These are some words about our brief family summer vacation. ORCAS refers to our day at Sea World. Overall, the family had fun. We did get a bit sunburned in exposed patches, but I bought some aloe vera gel which helped the burn feel better and heal. I was not impressed with the quality of customer service at several places that collect money at Sea World. At lunch, ( at a cafeteria style eatery) they tried to charge us almost $20.00 too much. I commented on this to the young, perhaps not too well trained cashier. He called over a supervisor, deleted whatever he'd rung up, and did it again. What really has me in a "state of being upset" about our visit, is getting charged double for the aloe vera gel and having an extremely difficult time getting in contact with any living person at Sea World to deal with it. Partly on my fault for not paying close attention to the transaction; heaven knows the "supervisor" who was ringing up my purchases was not paying attention. He was too busy talking and joking around with the other cashiers. Normally I pay attention to what I am being asked to pay, but at this time, I was also trying to pay attention to where my boys were as their Mother was not with us in this gift shop. So now, I am trying to get in contact with a live person at Sea World who can fix this error. The "Mystery of the Haunted Lighthouse" 3-D movie was cool ( staring the comical .....ah, brain freeze...."Jim" from Taxi, the professor from the "Back to the Future" movies....OH, Christopher Lloyd. The Cirque d'Sol style aquatic show as cool too.
We visited the San Diego Maritime Museum, which features the old immigrant ship, STAR OF INDIA. I think old ships are cool. The museum also featured, for a mere $3.00 more per person, a neat little SD harbor tour on a restored pilot boat.
We visited the place known for its swallows; Mission San Juan Capistrano. It seems to be much more of a museum than many of the other California missions we have visited. It was well worth spending a couple of hours visiting and finding out more about this old mission. One thing that I didn't know, was that they built what was the largest church building in early California. This structure held seven domes was only used for a short time due to it being destroyed by an earthquake in 1812. The earthquake hit during mass and killed almost 50 native worshippers. The first metal works in California were also located here. There was a notice in the church that this building was the only surviving structure in California where perhaps soon-to- be sainted Padre Junipero Serra said mass. We didn't see any swallows, but we did see a few of their mud nests attached to some high beams.
No, we didn't play polo, or shop at any Polo brand name outlet store. But, we did see the polo field built by the most famous Okie in California history, Will Rogers Jr. He went from a wandering Oklahoma ( actually Indian Territory ) cowboy to performing in NY to making movies in Hollywood. According to our tour guide, he gave away thousands of dollars to people who wrote to him asking for help, and to the Red Cross and Salvation Army. He raised a large amount of money to help the people of Nicaragua after a big earthquake in that Central American nation. It seems that his philosophy was to use what money he and his family needed to get by, and use the rest of it to help people. He used some of his money to buy a big chunk of property in what is now the Brentwood area of west LA and made it a family home and place of sanctuary for his friends, such as Charles Lindbergh and his wife. The Lindbergh's stayed at the Rogers Ranch waiting for news about their kidnapped ( and subsequently murdered ) son. He had a polo field, a number of stables and lots of room to ride the hills and canyons of west LA, all the way down to the beach. Rogers furnished his home in a "western" style, complete with some fabulous Navajo rugs, artworks by such famous friends of his as Charlie Russell and comfortable rooms for his family and guests. In addition to his acting and charity fund raisers, Rogers wrote a popular, much syndicated newspaper column. Sadly, his life was cut short when he was killed in an airplane crash with Wily Post in Alaska. There is a museum near his "home" in Claremore, OK., but much of his LA home was just like it was when he died. The property was left in the care of the State of California and it is now Will Rogers State Park.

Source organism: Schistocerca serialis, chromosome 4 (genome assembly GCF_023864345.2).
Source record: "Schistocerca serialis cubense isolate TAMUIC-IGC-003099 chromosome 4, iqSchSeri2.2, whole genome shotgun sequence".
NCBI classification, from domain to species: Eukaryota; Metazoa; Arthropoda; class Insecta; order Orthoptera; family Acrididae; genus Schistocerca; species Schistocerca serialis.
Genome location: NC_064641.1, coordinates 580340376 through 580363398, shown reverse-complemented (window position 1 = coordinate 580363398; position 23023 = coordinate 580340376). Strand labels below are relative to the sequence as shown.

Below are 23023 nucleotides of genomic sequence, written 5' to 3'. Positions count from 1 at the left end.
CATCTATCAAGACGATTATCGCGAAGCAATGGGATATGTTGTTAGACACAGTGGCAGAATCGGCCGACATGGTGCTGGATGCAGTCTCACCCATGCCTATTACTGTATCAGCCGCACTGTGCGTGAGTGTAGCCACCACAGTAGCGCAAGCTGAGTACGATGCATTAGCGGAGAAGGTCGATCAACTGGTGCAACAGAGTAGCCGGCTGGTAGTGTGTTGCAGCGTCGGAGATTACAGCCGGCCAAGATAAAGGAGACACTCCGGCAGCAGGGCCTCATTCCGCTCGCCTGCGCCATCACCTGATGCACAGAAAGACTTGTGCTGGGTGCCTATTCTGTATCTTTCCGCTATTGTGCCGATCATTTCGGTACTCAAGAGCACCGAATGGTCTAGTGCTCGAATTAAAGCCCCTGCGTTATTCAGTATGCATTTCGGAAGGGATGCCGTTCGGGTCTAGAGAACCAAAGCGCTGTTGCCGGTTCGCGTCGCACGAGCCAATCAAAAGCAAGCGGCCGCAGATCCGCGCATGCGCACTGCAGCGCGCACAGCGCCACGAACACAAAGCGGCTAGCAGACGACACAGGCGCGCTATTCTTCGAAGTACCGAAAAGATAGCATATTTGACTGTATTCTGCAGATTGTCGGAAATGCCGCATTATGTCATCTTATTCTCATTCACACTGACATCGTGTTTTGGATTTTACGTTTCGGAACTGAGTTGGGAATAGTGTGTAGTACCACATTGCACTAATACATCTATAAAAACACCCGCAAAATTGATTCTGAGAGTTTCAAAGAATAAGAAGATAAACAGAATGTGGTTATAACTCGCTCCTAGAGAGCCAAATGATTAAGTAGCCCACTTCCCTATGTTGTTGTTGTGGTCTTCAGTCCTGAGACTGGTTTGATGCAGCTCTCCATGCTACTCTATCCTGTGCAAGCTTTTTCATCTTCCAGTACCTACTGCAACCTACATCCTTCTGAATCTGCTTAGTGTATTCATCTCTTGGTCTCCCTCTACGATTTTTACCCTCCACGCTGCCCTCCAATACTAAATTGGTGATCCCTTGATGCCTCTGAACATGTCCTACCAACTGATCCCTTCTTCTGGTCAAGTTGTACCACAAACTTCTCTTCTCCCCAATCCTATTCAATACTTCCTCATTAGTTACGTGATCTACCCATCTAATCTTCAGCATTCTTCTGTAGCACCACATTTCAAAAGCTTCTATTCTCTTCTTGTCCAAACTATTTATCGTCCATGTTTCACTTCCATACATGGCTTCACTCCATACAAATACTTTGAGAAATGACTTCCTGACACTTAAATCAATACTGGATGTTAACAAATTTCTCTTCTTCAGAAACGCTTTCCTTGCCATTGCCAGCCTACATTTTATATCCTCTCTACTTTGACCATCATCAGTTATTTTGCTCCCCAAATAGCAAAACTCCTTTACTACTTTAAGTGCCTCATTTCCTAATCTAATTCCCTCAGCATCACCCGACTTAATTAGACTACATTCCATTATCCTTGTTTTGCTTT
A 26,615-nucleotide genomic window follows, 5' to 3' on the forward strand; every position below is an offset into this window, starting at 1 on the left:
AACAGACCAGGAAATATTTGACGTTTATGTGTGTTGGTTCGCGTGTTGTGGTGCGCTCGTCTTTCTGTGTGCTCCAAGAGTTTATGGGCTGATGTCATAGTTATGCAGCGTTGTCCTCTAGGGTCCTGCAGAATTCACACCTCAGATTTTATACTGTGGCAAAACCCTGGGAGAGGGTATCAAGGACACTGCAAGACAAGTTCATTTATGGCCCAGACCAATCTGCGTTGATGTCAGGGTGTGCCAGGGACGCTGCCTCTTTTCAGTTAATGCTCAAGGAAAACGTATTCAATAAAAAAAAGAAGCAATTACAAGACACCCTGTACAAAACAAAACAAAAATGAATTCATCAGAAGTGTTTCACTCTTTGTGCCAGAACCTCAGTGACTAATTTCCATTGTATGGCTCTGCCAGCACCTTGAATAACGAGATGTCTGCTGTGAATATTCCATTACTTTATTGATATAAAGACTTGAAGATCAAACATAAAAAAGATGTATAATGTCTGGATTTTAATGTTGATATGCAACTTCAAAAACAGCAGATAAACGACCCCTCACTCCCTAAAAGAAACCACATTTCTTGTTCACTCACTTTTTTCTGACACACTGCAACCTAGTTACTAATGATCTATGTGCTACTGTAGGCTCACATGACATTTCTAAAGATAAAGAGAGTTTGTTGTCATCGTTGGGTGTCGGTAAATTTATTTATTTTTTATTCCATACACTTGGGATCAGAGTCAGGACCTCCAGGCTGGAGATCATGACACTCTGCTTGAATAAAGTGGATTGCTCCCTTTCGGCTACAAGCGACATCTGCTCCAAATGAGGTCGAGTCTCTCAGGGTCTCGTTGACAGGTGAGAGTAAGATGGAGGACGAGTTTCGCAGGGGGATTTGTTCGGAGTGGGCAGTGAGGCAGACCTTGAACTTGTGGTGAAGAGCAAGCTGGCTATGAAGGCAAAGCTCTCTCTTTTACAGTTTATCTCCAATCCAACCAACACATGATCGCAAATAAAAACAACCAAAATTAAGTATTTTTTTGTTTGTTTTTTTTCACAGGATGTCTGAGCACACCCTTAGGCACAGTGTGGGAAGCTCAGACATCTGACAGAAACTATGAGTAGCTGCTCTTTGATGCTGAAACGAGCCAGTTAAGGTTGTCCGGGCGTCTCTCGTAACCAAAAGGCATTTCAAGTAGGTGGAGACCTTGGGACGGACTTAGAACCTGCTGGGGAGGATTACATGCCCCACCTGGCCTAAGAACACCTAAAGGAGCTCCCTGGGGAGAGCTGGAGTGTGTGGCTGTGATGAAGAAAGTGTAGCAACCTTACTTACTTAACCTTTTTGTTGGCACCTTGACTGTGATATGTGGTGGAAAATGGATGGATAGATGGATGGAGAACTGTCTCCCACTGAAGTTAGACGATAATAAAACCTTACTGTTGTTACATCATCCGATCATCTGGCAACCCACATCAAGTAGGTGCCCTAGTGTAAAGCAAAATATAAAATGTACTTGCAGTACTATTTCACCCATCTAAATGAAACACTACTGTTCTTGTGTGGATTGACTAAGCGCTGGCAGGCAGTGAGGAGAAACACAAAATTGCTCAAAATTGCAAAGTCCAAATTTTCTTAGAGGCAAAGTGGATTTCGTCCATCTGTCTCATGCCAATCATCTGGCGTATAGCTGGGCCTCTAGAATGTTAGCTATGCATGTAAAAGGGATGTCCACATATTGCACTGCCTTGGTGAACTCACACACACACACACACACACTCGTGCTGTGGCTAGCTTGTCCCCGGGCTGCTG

In the west central part of "downtown" LA, are several pools of asphalt. This is the remains of Rancho La Brea and the site of the world famous La Brea Tar Pits. We spent the afternoon checking out the museum, watching museum volunteers down in pit 91 extracting ice age animal bones from the tar and enjoying the little garden in the midst of all this "city". If you ever find yourself in LA, the La Brea Tarpits are well worth a visit, especially if you have never been there. It is fascinating !
Yep, we went to the beach too. You can't go to San Diego / Southern California without going to the beach. There are some great beaches in Southern California; one we like in particular is South Carlsbad. We have been luck to always find a place to park and it just doesn't seem to be as crowed as other nearby beaches such as Ocean Beach, Mission Beach, Pacific Beach, Windandsea, Torry Pines, Del Mar......and we like the Carlsbad area.
We also visited with a few assorted relatives but that is not something to blog about. Except to say that we had a good time with our kin.
Thanks for reading my blog. Tomorrow, I head to my classroom to begin putting my room together for the upcoming school year.